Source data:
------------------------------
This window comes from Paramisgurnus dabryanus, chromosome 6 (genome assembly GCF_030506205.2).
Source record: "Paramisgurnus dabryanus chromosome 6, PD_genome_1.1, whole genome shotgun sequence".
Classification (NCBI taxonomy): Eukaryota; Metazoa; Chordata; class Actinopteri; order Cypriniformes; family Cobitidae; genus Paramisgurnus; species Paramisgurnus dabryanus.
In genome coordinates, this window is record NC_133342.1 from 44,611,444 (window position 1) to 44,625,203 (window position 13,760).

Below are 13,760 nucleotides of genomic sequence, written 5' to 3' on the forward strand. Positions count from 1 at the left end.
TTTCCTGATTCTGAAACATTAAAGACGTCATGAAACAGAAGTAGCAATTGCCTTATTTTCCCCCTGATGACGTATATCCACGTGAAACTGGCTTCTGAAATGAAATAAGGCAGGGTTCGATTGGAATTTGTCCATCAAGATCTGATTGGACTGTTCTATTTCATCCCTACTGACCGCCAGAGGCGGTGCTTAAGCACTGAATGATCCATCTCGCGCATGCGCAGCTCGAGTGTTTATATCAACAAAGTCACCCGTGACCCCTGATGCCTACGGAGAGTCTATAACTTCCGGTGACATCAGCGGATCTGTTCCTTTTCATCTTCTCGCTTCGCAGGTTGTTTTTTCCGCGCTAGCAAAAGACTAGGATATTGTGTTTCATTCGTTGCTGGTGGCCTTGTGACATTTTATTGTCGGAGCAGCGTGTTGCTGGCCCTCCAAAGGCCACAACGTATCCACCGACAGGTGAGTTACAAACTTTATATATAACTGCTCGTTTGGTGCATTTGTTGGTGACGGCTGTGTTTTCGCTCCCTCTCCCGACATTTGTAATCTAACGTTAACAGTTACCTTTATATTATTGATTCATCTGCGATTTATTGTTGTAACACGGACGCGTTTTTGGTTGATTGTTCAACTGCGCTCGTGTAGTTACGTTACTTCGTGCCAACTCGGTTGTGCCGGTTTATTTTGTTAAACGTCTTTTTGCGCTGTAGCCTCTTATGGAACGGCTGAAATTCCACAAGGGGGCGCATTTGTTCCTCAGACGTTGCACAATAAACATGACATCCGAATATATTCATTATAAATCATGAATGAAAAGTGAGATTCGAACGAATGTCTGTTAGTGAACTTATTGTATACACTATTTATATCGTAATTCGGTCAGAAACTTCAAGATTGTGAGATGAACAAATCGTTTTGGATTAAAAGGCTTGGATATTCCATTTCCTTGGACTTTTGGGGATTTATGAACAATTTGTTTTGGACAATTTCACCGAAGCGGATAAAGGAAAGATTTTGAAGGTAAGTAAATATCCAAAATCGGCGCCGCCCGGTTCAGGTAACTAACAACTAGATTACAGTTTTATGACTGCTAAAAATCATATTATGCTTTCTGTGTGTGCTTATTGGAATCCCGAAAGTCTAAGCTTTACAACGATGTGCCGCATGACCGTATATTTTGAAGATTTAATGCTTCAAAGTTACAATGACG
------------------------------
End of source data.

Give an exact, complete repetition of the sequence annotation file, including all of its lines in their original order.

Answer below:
This window comes from Paramisgurnus dabryanus, chromosome 6 (genome assembly GCF_030506205.2).
Source record: "Paramisgurnus dabryanus chromosome 6, PD_genome_1.1, whole genome shotgun sequence".
Classification (NCBI taxonomy): Eukaryota; Metazoa; Chordata; class Actinopteri; order Cypriniformes; family Cobitidae; genus Paramisgurnus; species Paramisgurnus dabryanus.
In genome coordinates, this window is record NC_133342.1 from 44,611,444 (window position 1) to 44,625,203 (window position 13,760).

Below are 13,760 nucleotides of genomic sequence, written 5' to 3' on the forward strand. Positions count from 1 at the left end.
TTTCCTGATTCTGAAACATTAAAGACGTCATGAAACAGAAGTAGCAATTGCCTTATTTTCCCCCTGATGACGTATATCCACGTGAAACTGGCTTCTGAAATGAAATAAGGCAGGGTTCGATTGGAATTTGTCCATCAAGATCTGATTGGACTGTTCTATTTCATCCCTACTGACCGCCAGAGGCGGTGCTTAAGCACTGAATGATCCATCTCGCGCATGCGCAGCTCGAGTGTTTATATCAACAAAGTCACCCGTGACCCCTGATGCCTACGGAGAGTCTATAACTTCCGGTGACATCAGCGGATCTGTTCCTTTTCATCTTCTCGCTTCGCAGGTTGTTTTTTCCGCGCTAGCAAAAGACTAGGATATTGTGTTTCATTCGTTGCTGGTGGCCTTGTGACATTTTATTGTCGGAGCAGCGTGTTGCTGGCCCTCCAAAGGCCACAACGTATCCACCGACAGGTGAGTTACAAACTTTATATATAACTGCTCGTTTGGTGCATTTGTTGGTGACGGCTGTGTTTTCGCTCCCTCTCCCGACATTTGTAATCTAACGTTAACAGTTACCTTTATATTATTGATTCATCTGCGATTTATTGTTGTAACACGGACGCGTTTTTGGTTGATTGTTCAACTGCGCTCGTGTAGTTACGTTACTTCGTGCCAACTCGGTTGTGCCGGTTTATTTTGTTAAACGTCTTTTTGCGCTGTAGCCTCTTATGGAACGGCTGAAATTCCACAAGGGGGCGCATTTGTTCCTCAGACGTTGCACAATAAACATGACATCCGAATATATTCATTATAAATCATGAATGAAAAGTGAGATTCGAACGAATGTCTGTTAGTGAACTTATTGTATACACTATTTATATCGTAATTCGGTCAGAAACTTCAAGATTGTGAGATGAACAAATCGTTTTGGATTAAAAGGCTTGGATATTCCATTTCCTTGGACTTTTGGGGATTTATGAACAATTTGTTTTGGACAATTTCACCGAAGCGGATAAAGGAAAGATTTTGAAGGTAAGTAAATATCCAAAATCGGCGCCGCCCGGTTCAGGTAACTAACAACTAGATTACAGTTTTATGACTGCTAAAAATCATATTATGCTTTCTGTGTGTGCTTATTGGAATCCCGAAAGTCTAAGCTTTACAACGATGTGCCGCATGACCGTATATTTTGAAGATTTAATGCTTCAAAGTTACAATGACG